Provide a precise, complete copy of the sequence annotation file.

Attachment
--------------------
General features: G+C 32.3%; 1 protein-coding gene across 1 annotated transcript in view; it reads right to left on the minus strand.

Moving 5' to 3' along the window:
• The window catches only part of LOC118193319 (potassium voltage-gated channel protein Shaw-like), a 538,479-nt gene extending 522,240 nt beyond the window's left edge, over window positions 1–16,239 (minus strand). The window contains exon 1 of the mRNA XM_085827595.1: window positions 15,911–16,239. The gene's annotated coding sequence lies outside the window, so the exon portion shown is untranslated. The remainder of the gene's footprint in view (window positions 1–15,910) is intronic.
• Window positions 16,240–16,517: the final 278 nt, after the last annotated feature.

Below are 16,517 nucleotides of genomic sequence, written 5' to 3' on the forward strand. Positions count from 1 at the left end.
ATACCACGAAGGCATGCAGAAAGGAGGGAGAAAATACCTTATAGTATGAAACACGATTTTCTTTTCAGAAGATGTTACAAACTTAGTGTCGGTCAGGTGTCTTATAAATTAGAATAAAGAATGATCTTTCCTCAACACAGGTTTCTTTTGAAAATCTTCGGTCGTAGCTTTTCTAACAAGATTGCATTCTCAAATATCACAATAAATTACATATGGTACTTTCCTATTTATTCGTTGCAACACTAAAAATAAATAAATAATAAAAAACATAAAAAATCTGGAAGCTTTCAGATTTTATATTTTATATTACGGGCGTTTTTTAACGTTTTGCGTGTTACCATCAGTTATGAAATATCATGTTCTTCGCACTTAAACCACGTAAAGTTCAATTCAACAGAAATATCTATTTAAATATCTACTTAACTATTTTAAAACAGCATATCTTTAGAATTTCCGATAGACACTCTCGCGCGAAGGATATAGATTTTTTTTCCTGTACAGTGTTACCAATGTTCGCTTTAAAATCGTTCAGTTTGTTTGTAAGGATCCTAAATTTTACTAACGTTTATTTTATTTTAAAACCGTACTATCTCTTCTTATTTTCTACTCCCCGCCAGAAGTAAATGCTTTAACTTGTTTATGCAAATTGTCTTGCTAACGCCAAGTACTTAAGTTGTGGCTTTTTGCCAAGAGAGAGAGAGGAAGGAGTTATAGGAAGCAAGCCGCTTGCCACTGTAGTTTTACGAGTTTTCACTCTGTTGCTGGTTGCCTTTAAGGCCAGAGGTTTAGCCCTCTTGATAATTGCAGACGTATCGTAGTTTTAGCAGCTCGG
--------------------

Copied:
General features: G+C 32.3%; 1 protein-coding gene across 1 annotated transcript in view; it reads right to left on the minus strand.

Moving 5' to 3' along the window:
• The window catches only part of LOC118193319 (potassium voltage-gated channel protein Shaw-like), a 538,479-nt gene extending 522,240 nt beyond the window's left edge, over window positions 1–16,239 (minus strand). The window contains exon 1 of the mRNA XM_085827595.1: window positions 15,911–16,239. The gene's annotated coding sequence lies outside the window, so the exon portion shown is untranslated. The remainder of the gene's footprint in view (window positions 1–15,910) is intronic.
• Window positions 16,240–16,517: the final 278 nt, after the last annotated feature.

Below are 16,517 nucleotides of genomic sequence, written 5' to 3' on the forward strand. Positions count from 1 at the left end.
ATACCACGAAGGCATGCAGAAAGGAGGGAGAAAATACCTTATAGTATGAAACACGATTTTCTTTTCAGAAGATGTTACAAACTTAGTGTCGGTCAGGTGTCTTATAAATTAGAATAAAGAATGATCTTTCCTCAACACAGGTTTCTTTTGAAAATCTTCGGTCGTAGCTTTTCTAACAAGATTGCATTCTCAAATATCACAATAAATTACATATGGTACTTTCCTATTTATTCGTTGCAACACTAAAAATAAATAAATAATAAAAAACATAAAAAATCTGGAAGCTTTCAGATTTTATATTTTATATTACGGGCGTTTTTTAACGTTTTGCGTGTTACCATCAGTTATGAAATATCATGTTCTTCGCACTTAAACCACGTAAAGTTCAATTCAACAGAAATATCTATTTAAATATCTACTTAACTATTTTAAAACAGCATATCTTTAGAATTTCCGATAGACACTCTCGCGCGAAGGATATAGATTTTTTTTCCTGTACAGTGTTACCAATGTTCGCTTTAAAATCGTTCAGTTTGTTTGTAAGGATCCTAAATTTTACTAACGTTTATTTTATTTTAAAACCGTACTATCTCTTCTTATTTTCTACTCCCCGCCAGAAGTAAATGCTTTAACTTGTTTATGCAAATTGTCTTGCTAACGCCAAGTACTTAAGTTGTGGCTTTTTGCCAAGAGAGAGAGAGGAAGGAGTTATAGGAAGCAAGCCGCTTGCCACTGTAGTTTTACGAGTTTTCACTCTGTTGCTGGTTGCCTTTAAGGCCAGAGGTTTAGCCCTCTTGATAATTGCAGACGTATCGTAGTTTTAGCAGCTCGG